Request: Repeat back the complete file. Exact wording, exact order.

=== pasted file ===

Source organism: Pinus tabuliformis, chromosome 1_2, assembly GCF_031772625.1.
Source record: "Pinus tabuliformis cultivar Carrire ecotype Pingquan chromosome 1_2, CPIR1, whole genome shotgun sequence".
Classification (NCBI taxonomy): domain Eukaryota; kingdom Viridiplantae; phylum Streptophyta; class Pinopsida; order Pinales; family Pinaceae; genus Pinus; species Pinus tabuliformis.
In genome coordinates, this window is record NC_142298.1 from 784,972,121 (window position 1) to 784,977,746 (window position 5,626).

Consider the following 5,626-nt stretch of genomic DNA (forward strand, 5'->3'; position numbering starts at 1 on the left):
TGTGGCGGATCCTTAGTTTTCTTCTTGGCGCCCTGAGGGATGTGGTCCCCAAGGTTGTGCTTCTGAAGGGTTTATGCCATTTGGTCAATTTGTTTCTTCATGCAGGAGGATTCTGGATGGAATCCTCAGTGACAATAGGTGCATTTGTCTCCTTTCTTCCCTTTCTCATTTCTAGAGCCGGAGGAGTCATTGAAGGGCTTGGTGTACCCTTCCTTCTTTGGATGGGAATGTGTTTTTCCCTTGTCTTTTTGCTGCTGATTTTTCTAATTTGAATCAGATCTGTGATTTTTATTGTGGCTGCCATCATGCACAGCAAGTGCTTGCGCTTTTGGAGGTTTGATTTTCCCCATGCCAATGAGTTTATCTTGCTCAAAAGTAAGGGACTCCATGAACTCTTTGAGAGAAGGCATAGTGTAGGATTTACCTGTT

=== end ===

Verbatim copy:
Source organism: Pinus tabuliformis, chromosome 1_2, assembly GCF_031772625.1.
Source record: "Pinus tabuliformis cultivar Carrire ecotype Pingquan chromosome 1_2, CPIR1, whole genome shotgun sequence".
Classification (NCBI taxonomy): domain Eukaryota; kingdom Viridiplantae; phylum Streptophyta; class Pinopsida; order Pinales; family Pinaceae; genus Pinus; species Pinus tabuliformis.
In genome coordinates, this window is record NC_142298.1 from 784,972,121 (window position 1) to 784,977,746 (window position 5,626).

Consider the following 5,626-nt stretch of genomic DNA (forward strand, 5'->3'; position numbering starts at 1 on the left):
TGTGGCGGATCCTTAGTTTTCTTCTTGGCGCCCTGAGGGATGTGGTCCCCAAGGTTGTGCTTCTGAAGGGTTTATGCCATTTGGTCAATTTGTTTCTTCATGCAGGAGGATTCTGGATGGAATCCTCAGTGACAATAGGTGCATTTGTCTCCTTTCTTCCCTTTCTCATTTCTAGAGCCGGAGGAGTCATTGAAGGGCTTGGTGTACCCTTCCTTCTTTGGATGGGAATGTGTTTTTCCCTTGTCTTTTTGCTGCTGATTTTTCTAATTTGAATCAGATCTGTGATTTTTATTGTGGCTGCCATCATGCACAGCAAGTGCTTGCGCTTTTGGAGGTTTGATTTTCCCCATGCCAATGAGTTTATCTTGCTCAAAAGTAAGGGACTCCATGAACTCTTTGAGAGAAGGCATAGTGTAGGATTTACCTGTT